MEDFORD, Ore. — Two more people have died from COVID-19 in Jackson County, bringing the county’s death toll to 12.
On November 18, Jackson County reported the 11th fatality was an 84-year-old woman who tested positive on October 30 and died at her home on November 12. She had underlying health conditions.
The 12th death was a 46-year-old man who tested positive on November 9 and died on November 15 while at Providence Medford Medical Center. He also had underlying health conditions.
As of the morning of November 18, public health officials reported 3,068 cases of COVID-19 in Jackson County. 845 of those are considered active.
The news of the deaths comes on the first day of Oregon Governor Kate Brown’s statewide “freeze” order, which will last at least two weeks.
Jackson County Public Health identified the following measures that will occur during the freeze:
- Limiting social get-togethers (indoors and outdoors) to no more than six people, total, from no more than two households.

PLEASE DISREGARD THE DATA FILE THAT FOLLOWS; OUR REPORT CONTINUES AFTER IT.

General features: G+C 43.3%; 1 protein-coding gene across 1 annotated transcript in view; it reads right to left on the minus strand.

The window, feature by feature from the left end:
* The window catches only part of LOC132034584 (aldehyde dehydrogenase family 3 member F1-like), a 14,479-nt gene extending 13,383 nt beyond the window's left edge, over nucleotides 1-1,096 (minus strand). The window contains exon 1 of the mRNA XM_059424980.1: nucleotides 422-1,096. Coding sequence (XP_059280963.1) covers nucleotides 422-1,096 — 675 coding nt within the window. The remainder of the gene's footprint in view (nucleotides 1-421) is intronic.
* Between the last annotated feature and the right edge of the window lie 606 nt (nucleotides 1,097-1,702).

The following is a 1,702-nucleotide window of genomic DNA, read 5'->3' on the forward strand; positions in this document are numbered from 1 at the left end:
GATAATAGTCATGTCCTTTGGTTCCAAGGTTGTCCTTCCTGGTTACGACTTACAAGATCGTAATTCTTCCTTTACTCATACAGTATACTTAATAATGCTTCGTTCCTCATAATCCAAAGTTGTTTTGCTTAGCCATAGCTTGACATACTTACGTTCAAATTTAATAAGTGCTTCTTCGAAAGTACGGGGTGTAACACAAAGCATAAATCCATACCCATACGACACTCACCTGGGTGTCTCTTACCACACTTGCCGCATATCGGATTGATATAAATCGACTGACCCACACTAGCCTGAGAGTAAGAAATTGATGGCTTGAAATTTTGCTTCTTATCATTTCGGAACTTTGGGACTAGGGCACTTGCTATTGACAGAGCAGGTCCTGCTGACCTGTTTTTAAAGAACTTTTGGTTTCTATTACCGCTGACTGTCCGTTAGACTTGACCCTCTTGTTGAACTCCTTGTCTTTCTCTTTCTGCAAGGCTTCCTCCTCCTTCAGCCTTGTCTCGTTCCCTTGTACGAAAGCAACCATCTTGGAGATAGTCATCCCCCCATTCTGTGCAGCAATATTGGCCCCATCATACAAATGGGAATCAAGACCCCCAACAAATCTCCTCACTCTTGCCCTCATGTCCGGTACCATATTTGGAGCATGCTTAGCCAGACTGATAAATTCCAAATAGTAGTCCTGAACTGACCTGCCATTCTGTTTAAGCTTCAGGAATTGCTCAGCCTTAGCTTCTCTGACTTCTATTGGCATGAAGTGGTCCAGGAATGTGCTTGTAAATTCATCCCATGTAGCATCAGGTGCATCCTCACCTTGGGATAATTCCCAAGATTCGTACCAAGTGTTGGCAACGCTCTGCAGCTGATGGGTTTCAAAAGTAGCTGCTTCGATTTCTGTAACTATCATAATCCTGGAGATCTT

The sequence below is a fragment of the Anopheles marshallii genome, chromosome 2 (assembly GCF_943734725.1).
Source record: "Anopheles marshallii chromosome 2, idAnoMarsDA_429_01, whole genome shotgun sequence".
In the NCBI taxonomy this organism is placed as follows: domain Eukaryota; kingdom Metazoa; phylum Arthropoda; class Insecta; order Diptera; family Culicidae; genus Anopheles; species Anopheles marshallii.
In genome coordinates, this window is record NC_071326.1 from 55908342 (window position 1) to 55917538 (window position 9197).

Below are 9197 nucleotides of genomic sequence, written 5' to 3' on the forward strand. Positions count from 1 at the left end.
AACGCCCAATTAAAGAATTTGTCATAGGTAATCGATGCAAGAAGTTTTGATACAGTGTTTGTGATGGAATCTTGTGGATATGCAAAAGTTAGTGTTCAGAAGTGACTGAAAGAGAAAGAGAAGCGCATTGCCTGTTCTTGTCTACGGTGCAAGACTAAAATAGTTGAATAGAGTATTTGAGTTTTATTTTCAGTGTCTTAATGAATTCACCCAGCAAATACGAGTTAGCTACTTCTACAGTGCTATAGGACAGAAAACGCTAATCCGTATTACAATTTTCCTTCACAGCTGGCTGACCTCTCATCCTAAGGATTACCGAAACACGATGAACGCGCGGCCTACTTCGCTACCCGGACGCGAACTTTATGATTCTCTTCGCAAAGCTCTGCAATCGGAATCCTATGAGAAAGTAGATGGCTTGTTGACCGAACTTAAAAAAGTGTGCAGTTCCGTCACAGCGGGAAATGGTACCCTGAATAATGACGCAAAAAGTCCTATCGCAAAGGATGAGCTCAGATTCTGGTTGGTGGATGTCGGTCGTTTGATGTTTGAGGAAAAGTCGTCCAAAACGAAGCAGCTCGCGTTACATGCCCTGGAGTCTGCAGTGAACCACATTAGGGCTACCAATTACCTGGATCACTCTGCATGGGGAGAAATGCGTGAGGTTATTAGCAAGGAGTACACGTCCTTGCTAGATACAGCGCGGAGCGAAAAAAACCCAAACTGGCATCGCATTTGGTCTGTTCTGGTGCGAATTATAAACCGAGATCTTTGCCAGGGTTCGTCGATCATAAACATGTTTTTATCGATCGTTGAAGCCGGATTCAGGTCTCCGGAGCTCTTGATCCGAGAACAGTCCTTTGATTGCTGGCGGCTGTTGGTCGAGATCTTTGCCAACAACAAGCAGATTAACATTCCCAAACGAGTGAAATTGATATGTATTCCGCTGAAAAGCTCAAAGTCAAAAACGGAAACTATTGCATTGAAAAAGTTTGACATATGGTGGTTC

- Limiting faith-based organizations to a maximum of 25 people indoors or 50 people outdoors.
- Limiting eating and drinking establishments to take-out and delivery only.
- Closing gyms and fitness organizations.
- Closing indoor recreational facilities, museums, indoor entertainment activities, and indoor pools and sports courts.
- Closing zoos, gardens, aquariums, outdoor entertainment activities, and outdoor pools.
- Limiting grocery stores and pharmacies to a maximum of 75% capacity and encouraging curbside pickup.
- Limiting retail stores and retail malls (indoor and outdoor) to a maximum of 75% capacity and encouraging curbside pickup.
- Closing venues (that host or facilitate indoor or outdoor events).
- Requiring all businesses to mandate work-from-home to the greatest extent possible and closing offices to the public.
- Prohibiting indoor visiting in long-term care facilities (outdoor visitation permitted for supporting quality of life).
Public health officials added, “The Two-Week Freeze does not apply to or change current health and safety protocols for personal services (such as barber shops, hair salons, and non-medical massage therapy), congregate homeless sheltering, outdoor recreation and sports, youth programs, childcare, K-12 schools, K-12 sports currently allowed, current Division 1 and professional athletics exemptions, and higher education — all of which can continue operating under previous guidance issued by the Oregon Health Authority.”